Am Bratach No. 251
With the death of Alec George Mackay, of Skinnet, Melness (pictured), on the 22nd of June 2012, Sutherland lost one of the most important custodians of its history and culture. His knowledge of the history, the traditions and the Gaelic dialect of Sutherland, and of the Mackay Country in particular, was encyclopaedic: from the actions of the Clan Mackay at the Battle of Drumnacoub in 1431 to the actions of the 93rd Sutherland Highlanders at the Battle of New Orleans in 1815; from the clearance of the people off the land for sheep, to the efforts made by the Land Leaguers to win the land back.
All the history was told in such graphic detail and with such heartfelt emotion that one would have sworn that Alec George had been present and witnessed many of the events he described, although most had happened long before his lifetime. This was because Alec George had listened intently and absorbed these stories in his youth from the tradition-bearers of previous generations, he possessing something very rare in this era of computers and i-phones: a well-trained memory.
Working for Taigh na Gàidhlig Mhealanais, I had the privilege to visit his home on numerous occasions, where one would always be assured of a warm and friendly Highland welcome. He showed infinite patience in answering my never-ending list of questions relating to the Gaelic dialect of the Mackay Country and often emphasised and illustrated points by quoting from the poetry of Rob Donn and other Mackay Country bards.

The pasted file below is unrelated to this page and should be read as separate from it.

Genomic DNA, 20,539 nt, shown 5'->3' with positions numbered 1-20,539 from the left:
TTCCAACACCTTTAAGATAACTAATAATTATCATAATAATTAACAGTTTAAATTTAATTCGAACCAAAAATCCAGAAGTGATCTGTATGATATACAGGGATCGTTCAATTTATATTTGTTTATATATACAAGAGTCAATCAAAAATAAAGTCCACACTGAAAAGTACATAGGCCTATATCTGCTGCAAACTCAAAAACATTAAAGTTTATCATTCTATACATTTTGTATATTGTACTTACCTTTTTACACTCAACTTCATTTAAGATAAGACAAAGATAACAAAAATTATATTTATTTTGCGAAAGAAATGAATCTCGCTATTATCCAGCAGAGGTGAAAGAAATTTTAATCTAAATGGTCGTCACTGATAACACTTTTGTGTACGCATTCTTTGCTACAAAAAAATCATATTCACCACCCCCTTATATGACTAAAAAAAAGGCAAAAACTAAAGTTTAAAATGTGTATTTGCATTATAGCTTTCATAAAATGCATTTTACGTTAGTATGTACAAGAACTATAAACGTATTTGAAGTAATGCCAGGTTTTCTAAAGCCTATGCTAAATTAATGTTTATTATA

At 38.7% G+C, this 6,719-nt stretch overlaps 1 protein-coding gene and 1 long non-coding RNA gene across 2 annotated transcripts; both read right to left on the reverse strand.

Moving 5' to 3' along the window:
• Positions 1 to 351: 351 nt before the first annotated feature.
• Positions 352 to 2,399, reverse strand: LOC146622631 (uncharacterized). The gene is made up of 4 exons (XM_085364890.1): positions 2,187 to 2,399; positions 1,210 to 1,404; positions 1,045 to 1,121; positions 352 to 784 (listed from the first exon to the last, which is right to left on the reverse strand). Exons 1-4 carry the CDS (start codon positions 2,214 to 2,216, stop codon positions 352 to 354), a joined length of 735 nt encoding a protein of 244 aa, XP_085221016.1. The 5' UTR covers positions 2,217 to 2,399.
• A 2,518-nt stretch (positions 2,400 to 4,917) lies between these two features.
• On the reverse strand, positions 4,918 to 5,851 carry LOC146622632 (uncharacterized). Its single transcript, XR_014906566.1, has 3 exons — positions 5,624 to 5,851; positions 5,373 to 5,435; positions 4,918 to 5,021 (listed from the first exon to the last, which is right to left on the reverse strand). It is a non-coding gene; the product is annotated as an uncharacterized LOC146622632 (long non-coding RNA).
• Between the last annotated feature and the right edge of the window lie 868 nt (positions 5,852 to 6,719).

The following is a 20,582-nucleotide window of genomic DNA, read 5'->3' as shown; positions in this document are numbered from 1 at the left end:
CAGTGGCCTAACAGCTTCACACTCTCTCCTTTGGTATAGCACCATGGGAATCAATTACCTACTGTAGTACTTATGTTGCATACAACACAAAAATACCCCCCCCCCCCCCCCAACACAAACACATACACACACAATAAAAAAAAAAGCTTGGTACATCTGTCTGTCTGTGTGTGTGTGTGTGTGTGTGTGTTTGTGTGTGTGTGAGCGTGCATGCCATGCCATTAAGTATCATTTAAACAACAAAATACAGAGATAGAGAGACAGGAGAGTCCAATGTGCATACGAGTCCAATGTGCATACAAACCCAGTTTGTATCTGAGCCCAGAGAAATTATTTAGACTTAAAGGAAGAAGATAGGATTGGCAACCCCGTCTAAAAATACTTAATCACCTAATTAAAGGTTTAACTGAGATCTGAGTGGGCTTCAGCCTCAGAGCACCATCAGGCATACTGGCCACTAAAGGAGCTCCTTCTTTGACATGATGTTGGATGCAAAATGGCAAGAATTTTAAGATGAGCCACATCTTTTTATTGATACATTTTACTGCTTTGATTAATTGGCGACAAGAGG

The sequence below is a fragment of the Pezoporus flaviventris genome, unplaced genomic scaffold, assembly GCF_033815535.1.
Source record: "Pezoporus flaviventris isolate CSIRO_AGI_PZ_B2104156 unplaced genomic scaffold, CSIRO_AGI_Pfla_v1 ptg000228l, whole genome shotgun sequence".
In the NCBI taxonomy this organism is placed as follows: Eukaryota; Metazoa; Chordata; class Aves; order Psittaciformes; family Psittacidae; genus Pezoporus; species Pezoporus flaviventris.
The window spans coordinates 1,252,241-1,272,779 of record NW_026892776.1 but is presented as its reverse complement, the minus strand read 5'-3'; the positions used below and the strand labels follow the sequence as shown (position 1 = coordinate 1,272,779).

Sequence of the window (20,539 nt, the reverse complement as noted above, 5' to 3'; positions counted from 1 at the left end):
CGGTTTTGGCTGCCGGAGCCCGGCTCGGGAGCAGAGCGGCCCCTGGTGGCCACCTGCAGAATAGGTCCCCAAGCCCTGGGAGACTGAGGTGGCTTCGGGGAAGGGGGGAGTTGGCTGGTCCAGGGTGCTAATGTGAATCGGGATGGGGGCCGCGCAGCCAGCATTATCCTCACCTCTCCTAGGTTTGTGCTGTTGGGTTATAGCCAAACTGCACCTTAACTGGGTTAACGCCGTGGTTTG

Often when I was present, he would be visited by his extremely large circle of friends who came from all walks of life and all age groups. Frequently, people from all parts of the world seeking information about their Mackay Country ancestry would be sent to his door and they never left disappointed he often being able to discern from their physical features which family they belonged to, even before they gave him all their details.
While he loved to discuss the history and traditions of the past, he had a keen interest in present-day national and international affairs and was equally comfortable discussing those. Most of his life was spent as a shepherd and crofter, but with his keen mind and highly-trained memory he could, had he wished, have pursued a more prestigious career in one of the cities of the south, but he chose to remain in his beloved Melness where he enriched the community and the lives of all those who came into contact with him.
Chan fhaicear a leithid a-rithist. A chuid fhèin de Phàrras dha!